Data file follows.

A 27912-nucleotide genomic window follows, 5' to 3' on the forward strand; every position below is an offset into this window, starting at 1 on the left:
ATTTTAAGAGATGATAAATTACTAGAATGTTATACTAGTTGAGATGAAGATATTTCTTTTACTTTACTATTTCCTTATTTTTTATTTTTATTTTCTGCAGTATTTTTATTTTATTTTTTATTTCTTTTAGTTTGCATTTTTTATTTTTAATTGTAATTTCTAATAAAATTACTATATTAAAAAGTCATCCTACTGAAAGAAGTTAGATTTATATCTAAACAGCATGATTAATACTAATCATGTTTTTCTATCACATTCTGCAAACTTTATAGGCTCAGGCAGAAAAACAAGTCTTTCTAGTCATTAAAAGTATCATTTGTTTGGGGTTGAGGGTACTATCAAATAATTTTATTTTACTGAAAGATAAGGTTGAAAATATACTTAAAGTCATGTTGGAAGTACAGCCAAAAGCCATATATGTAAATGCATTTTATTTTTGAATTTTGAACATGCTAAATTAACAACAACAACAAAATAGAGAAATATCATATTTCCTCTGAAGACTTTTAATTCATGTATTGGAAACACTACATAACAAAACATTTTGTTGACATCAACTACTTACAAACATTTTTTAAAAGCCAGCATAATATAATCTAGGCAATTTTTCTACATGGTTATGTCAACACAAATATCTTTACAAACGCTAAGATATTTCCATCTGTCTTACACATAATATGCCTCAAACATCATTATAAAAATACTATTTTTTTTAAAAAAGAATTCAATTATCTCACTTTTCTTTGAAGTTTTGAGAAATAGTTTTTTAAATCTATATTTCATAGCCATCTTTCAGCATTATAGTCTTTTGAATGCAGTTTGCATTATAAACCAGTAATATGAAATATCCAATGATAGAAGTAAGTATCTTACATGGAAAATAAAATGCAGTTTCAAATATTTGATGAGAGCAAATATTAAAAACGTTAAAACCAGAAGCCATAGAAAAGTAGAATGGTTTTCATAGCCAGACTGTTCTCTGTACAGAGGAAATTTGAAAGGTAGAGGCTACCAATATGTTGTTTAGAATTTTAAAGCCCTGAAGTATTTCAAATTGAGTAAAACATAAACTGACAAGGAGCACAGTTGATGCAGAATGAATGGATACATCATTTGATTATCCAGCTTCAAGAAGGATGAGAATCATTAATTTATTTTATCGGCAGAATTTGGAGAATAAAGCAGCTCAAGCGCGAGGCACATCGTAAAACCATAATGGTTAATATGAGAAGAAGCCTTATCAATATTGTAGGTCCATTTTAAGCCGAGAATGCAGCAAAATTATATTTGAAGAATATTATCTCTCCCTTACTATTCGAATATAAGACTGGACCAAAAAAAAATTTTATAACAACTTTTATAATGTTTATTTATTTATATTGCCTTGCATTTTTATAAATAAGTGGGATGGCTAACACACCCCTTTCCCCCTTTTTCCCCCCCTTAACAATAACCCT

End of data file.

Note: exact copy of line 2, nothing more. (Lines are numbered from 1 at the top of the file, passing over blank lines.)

ATTTTAAGAGATGATAAATTACTAGAATGTTATACTAGTTGAGATGAAGATATTTCTTTTACTTTACTATTTCCTTATTTTTTATTTTTATTTTCTGCAGTATTTTTATTTTATTTTTTATTTCTTTTAGTTTGCATTTTTTATTTTTAATTGTAATTTCTAATAAAATTACTATATTAAAAAGTCATCCTACTGAAAGAAGTTAGATTTATATCTAAACAGCATGATTAATACTAATCATGTTTTTCTATCACATTCTGCAAACTTTATAGGCTCAGGCAGAAAAACAAGTCTTTCTAGTCATTAAAAGTATCATTTGTTTGGGGTTGAGGGTACTATCAAATAATTTTATTTTACTGAAAGATAAGGTTGAAAATATACTTAAAGTCATGTTGGAAGTACAGCCAAAAGCCATATATGTAAATGCATTTTATTTTTGAATTTTGAACATGCTAAATTAACAACAACAACAAAATAGAGAAATATCATATTTCCTCTGAAGACTTTTAATTCATGTATTGGAAACACTACATAACAAAACATTTTGTTGACATCAACTACTTACAAACATTTTTTAAAAGCCAGCATAATATAATCTAGGCAATTTTTCTACATGGTTATGTCAACACAAATATCTTTACAAACGCTAAGATATTTCCATCTGTCTTACACATAATATGCCTCAAACATCATTATAAAAATACTATTTTTTTTAAAAAAGAATTCAATTATCTCACTTTTCTTTGAAGTTTTGAGAAATAGTTTTTTAAATCTATATTTCATAGCCATCTTTCAGCATTATAGTCTTTTGAATGCAGTTTGCATTATAAACCAGTAATATGAAATATCCAATGATAGAAGTAAGTATCTTACATGGAAAATAAAATGCAGTTTCAAATATTTGATGAGAGCAAATATTAAAAACGTTAAAACCAGAAGCCATAGAAAAGTAGAATGGTTTTCATAGCCAGACTGTTCTCTGTACAGAGGAAATTTGAAAGGTAGAGGCTACCAATATGTTGTTTAGAATTTTAAAGCCCTGAAGTATTTCAAATTGAGTAAAACATAAACTGACAAGGAGCACAGTTGATGCAGAATGAATGGATACATCATTTGATTATCCAGCTTCAAGAAGGATGAGAATCATTAATTTATTTTATCGGCAGAATTTGGAGAATAAAGCAGCTCAAGCGCGAGGCACATCGTAAAACCATAATGGTTAATATGAGAAGAAGCCTTATCAATATTGTAGGTCCATTTTAAGCCGAGAATGCAGCAAAATTATATTTGAAGAATATTATCTCTCCCTTACTATTCGAATATAAGACTGGACCAAAAAAAAATTTTATAACAACTTTTATAATGTTTATTTATTTATATTGCCTTGCATTTTTATAAATAAGTGGGATGGCTAACACACCCCTTTCCCCCTTTTTCCCCCCCTTAACAATAACCCT